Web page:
"My position is that the blockade must end now, soon. It is not only my position now, it has always been this way, in every interview and every place in which I have been asked, I've always responded exactly the same. Why should it end in my opinion? There are other opinions that I respect also. Well, because it is an interventionist position, that you want to change the internal situation of a country through a foreign one.  Second, because it has not worked, if the original idea was to create popular unrest to launch people into the streets and change the totalitarian government.  That has failed. As a pressure method, it is a failure.  The third reason, and is not in order of importance, and why it must end as soon as possible is that today it is the fundamental reason given by the Cuban government to explain its economic failure,  and political and social repression." - Yoani Sanchez in Brazil

Politics makes strange bedfellows.   Ms. Sanchez's support for changes in U.S. Cuba policy, regardless of her reasons, makes her a potentially powerful ally in the effort to end the embargo, obtain freedom for the Cuban Five (hopefully we will hear her views on freedom for Alan Gross), and in essence reset the United States Cuba relationship.  Similarly, as much as the Cuban government and her detractors do not like her, asking questions as a citizen and having a contrarian opinion should not be seen as seditious libel in a free and open society.  Respecting Cuba's sovereignty, those are fair questions I would share with our neighbor through a respectful dialogue and friendly influence, but not through the hostility of an embargo and imposed humiliation.   If she is receiving funding from the United States or whomever else, transparency is called for and questions should be asked of, and answered by, her.  All who would detract her presence here in the United States will only look like hypocrites since she is pointing out the errors of our ways against her country.   We applaud her when she applies the same tactic to her own country and yet curse her when she does it to us?   Whether Ms. Sanchez's strategy winds up being foolishly courageous, or courageously foolish, will only be known when her world tour ends and she returns to Cuba.  Through her triangulation though, she is testing all sides, forcing everyone to think about what really matters to each.  Thinking is actually a very healthy exercise.  For far too long in the U.S. Cuba relationship there has been more emotion, and not enough thinking.  Those may be the lessons and wisdom garnered from Yoani Sanchez's Triangle.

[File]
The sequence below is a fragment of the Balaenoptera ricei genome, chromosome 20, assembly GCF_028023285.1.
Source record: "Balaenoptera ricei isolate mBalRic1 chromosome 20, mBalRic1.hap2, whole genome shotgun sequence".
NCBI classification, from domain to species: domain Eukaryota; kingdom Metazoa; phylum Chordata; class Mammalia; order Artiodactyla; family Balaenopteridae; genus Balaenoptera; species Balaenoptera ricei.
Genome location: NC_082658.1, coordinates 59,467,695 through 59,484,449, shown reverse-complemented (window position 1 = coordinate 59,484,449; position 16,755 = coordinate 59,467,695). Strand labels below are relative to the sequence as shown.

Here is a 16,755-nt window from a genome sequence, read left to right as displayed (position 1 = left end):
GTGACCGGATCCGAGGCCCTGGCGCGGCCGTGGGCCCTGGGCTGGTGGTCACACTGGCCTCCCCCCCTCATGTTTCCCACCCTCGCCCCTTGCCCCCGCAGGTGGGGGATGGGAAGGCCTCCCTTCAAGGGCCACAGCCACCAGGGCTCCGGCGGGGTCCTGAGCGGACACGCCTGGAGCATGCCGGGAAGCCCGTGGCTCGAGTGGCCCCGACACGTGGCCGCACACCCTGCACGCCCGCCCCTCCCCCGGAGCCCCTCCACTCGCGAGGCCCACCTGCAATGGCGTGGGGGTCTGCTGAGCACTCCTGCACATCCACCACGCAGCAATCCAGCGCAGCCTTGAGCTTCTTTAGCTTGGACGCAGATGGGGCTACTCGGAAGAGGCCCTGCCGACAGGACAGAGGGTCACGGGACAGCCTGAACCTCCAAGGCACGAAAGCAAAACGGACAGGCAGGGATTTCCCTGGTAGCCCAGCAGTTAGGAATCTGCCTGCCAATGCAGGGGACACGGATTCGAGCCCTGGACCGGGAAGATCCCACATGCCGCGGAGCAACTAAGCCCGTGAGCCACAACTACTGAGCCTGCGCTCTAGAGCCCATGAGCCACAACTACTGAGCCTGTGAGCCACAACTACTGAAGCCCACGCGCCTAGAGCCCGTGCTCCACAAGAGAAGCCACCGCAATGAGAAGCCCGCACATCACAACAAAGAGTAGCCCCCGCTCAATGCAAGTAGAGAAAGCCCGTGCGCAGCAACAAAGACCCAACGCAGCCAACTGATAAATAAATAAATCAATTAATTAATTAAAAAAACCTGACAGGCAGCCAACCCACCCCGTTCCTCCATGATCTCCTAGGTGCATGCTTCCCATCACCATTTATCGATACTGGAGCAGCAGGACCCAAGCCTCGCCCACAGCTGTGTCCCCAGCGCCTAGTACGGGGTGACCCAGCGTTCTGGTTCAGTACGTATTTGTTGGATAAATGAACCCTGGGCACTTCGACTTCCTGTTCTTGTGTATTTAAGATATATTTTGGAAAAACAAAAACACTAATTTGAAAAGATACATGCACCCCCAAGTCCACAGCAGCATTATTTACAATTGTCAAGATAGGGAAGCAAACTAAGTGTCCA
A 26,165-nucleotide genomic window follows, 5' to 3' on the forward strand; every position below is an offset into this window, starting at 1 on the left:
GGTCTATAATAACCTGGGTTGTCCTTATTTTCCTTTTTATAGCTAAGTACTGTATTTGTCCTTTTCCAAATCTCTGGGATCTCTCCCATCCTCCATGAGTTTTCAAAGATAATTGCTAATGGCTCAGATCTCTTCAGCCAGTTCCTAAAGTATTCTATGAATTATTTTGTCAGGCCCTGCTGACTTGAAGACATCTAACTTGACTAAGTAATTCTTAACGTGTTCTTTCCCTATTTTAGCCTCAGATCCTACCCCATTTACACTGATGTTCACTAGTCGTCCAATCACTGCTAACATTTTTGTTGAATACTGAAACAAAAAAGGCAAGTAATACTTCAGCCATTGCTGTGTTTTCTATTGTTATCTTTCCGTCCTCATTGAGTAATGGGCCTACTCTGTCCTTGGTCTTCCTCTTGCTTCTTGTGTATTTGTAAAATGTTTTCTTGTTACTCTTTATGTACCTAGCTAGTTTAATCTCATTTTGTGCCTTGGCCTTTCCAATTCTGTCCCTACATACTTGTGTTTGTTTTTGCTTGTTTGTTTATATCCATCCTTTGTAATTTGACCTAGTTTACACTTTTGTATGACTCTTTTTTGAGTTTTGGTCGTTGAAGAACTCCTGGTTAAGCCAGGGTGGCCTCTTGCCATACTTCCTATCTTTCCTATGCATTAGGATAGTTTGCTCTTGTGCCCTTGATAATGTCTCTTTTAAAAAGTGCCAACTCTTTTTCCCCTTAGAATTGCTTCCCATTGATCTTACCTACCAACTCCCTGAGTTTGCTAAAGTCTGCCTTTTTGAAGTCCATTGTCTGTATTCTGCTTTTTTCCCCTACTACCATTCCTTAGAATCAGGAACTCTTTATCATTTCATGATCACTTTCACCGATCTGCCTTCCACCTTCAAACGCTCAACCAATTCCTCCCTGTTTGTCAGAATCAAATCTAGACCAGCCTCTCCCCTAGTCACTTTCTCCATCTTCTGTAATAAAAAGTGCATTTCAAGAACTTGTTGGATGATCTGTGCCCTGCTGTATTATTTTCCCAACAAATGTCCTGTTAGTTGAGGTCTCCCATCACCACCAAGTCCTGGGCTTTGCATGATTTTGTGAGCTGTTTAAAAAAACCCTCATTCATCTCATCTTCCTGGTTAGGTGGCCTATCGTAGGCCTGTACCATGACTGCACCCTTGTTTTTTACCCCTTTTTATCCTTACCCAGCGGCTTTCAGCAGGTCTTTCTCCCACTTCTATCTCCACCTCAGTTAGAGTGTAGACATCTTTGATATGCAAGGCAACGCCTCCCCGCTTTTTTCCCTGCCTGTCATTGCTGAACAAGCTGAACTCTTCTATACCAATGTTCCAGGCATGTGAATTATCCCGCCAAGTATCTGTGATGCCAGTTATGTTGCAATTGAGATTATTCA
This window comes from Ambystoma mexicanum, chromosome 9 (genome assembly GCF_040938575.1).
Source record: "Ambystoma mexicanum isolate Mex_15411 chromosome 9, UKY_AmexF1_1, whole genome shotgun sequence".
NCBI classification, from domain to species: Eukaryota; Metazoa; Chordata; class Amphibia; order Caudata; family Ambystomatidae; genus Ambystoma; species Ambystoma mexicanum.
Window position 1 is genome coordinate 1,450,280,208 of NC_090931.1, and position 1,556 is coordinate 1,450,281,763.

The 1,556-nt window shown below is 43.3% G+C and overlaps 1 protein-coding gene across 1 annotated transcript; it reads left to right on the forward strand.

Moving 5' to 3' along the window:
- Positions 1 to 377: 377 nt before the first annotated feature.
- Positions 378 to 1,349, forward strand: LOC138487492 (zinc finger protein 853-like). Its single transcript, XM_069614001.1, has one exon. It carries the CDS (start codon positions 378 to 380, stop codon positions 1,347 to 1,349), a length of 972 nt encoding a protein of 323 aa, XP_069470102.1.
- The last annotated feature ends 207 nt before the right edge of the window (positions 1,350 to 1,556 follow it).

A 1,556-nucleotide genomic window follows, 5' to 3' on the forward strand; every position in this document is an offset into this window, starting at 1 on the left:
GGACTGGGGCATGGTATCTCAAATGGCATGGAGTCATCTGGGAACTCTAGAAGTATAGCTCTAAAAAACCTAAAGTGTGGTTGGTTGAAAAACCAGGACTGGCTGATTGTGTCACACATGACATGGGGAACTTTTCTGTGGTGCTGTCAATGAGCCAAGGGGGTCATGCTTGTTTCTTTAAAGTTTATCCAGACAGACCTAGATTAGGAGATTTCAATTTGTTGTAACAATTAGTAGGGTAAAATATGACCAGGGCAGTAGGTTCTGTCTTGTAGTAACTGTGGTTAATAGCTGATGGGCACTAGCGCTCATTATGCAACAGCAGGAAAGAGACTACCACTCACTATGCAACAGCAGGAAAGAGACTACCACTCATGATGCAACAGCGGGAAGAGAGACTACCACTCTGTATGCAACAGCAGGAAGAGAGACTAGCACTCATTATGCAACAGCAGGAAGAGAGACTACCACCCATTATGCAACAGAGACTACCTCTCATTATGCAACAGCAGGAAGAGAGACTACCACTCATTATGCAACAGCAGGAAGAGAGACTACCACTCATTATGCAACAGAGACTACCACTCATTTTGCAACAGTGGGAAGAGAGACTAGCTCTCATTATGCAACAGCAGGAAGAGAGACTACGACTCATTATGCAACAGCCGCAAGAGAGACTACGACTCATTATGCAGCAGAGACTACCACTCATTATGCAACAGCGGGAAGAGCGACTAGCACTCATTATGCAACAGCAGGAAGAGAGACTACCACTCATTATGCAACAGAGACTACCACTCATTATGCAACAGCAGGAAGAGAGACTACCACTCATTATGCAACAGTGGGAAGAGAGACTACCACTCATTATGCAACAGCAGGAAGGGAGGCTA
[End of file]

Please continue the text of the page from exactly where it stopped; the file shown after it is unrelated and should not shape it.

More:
[EDITOR'S UPDATE AND CLARIFICATION - Since posting this, Ms. Sanchez has retracted or clarified her statements regarding freedom for the Cuban Five.  Her triangle appears to be isosceles on only one main issue, the embargo.  Regardless, she is going to be asked to explain her position regarding the Five in her public encounters. As reported in the Miami Herald this morning, Ms. Sanchez stated “At no moment in Brazil did I ask for the five members of the Cuban Interior Ministry to be free. I was using irony to express my views that if they’re free right now, the government would save millions of dollars that it is now paying in this campaign that has lasted for 15 years....If the irony didn’t work, if the words that I used weren’t the right ones, I apologize. My position is the same: They’re not innocent.”]  

Read more here: http://www.miamiherald.com/2013/02/20/3244596/yoani-sanchez-calls-for-the-release.html#storylink=cpy